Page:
Dr Dorit Nitzan, the World Health Organisation (WHO) incident manager for Ukraine, who has been closely monitoring the medical conditions of these evacuees, shared some of the stories while speaking on BBC Newsnight on Tuesday. The Azovstal plant was being shelled by “all kinds of weapons”, National Guard commander Denys Shlega said on Monday.
On Sunday, a number of civilians who had sheltered inside the last resistance stronghold managed to escape.
But “several dozen small children are still in the bunkers underneath the plant”, the commander said.
The shelling on the plant in the southern port city, which has been under intense Russian bombardment for weeks, began as soon as the civilians who had been evacuated left, he told Ukrainian television.
On Monday evening, footage emerged apparently showing a massive fire at the Azovstal, in what social media users said was a result of Russian bombardment.
The International Committee of the Red Cross said more than 100 civilians had managed to escape in a convoy of buses and ambulances accompanied by ICRC and UN teams, joined by families and individuals in private vehicles.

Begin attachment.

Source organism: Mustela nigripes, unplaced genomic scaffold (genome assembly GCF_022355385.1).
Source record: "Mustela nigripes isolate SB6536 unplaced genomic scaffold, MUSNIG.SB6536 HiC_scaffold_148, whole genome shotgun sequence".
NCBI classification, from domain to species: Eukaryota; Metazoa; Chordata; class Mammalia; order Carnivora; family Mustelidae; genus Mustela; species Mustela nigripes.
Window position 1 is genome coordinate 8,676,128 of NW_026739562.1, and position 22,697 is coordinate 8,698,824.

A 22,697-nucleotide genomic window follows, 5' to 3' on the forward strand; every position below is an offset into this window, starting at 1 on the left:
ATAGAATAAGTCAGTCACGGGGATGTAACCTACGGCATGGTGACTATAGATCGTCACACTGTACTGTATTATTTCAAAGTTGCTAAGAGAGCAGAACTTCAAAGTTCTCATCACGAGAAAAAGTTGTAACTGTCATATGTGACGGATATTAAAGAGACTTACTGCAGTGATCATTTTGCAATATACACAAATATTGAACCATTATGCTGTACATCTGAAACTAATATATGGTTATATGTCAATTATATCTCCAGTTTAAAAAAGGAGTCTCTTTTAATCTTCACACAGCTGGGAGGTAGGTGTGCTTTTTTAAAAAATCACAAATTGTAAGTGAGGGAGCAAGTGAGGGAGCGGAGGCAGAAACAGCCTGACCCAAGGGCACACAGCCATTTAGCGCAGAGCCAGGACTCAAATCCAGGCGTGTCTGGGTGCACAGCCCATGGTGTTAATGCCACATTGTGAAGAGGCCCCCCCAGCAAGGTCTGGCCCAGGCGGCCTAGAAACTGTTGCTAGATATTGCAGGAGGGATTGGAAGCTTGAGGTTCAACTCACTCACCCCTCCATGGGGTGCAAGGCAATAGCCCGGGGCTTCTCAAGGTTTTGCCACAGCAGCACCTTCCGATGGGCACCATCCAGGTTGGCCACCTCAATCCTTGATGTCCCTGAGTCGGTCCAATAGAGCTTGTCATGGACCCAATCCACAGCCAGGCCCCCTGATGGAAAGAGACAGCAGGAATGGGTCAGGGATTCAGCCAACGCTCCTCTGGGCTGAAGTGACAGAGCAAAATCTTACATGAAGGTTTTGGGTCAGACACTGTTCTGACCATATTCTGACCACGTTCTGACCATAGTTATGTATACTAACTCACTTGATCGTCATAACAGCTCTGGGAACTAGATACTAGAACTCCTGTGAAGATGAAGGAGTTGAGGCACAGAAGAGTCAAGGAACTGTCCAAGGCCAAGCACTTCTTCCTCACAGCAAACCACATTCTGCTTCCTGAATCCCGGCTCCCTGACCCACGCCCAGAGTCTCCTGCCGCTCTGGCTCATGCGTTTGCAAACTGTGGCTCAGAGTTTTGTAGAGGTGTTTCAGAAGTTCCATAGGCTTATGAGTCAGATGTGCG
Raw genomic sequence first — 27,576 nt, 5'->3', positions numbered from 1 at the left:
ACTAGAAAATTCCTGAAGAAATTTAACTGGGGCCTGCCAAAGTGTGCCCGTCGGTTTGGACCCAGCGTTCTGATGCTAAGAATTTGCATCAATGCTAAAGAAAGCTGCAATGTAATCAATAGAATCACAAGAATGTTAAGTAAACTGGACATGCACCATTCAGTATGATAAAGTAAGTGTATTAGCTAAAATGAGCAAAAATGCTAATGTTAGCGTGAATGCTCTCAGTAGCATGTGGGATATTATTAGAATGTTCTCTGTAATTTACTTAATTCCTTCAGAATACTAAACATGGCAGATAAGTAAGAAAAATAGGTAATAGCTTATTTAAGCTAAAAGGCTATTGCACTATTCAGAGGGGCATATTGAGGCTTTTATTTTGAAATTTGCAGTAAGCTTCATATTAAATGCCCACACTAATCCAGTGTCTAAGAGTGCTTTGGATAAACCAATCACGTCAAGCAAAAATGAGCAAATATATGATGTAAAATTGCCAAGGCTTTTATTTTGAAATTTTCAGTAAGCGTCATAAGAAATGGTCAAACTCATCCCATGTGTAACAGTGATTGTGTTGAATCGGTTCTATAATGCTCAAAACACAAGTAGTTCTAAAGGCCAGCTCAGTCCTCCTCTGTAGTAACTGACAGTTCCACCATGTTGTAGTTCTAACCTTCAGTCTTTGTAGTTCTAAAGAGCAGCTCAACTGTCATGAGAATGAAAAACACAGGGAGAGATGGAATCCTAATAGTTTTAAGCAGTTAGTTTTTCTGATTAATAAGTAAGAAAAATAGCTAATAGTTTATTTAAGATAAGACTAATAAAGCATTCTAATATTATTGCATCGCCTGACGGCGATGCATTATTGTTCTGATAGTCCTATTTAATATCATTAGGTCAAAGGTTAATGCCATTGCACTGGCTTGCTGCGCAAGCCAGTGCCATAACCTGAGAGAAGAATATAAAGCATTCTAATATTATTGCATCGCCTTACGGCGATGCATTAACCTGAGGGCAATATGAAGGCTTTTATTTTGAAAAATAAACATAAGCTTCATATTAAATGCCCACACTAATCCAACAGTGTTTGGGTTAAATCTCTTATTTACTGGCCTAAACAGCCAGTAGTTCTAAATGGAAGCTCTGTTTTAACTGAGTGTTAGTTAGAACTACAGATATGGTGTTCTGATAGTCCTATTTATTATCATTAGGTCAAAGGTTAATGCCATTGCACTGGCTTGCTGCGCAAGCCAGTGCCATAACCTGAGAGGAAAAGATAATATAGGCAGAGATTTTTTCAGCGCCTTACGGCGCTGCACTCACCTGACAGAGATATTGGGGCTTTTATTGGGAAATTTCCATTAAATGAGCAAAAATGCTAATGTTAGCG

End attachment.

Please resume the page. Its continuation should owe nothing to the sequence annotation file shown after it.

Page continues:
On Tuesday night, Ukrainian President Volodymyr Zelenskiy confirmed the evacuees had reached safety and that Russian troops were trying to storm the steelworks.
He said: “We finally have the result, the first result of our evacuation operation from Azovstal in Mariupol, which we have been organising for a very long time.
“It took a lot of effort, long negotiations and various mediations.
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“Today 156 people arrived in Zaporizhzhia. Women and children.
“They have been in shelters for more than two months. Just imagine!
“For example, a child is six months old, two of which are underground, fleeing bombs and shelling. Finally, these people are completely safe. They will get help.”
As many of them flocked to the hospital, Dr Nitzan told Newsnight: “They came to us, really, if I may say, broken, no energy, really weak group of people, many children and older people as well.
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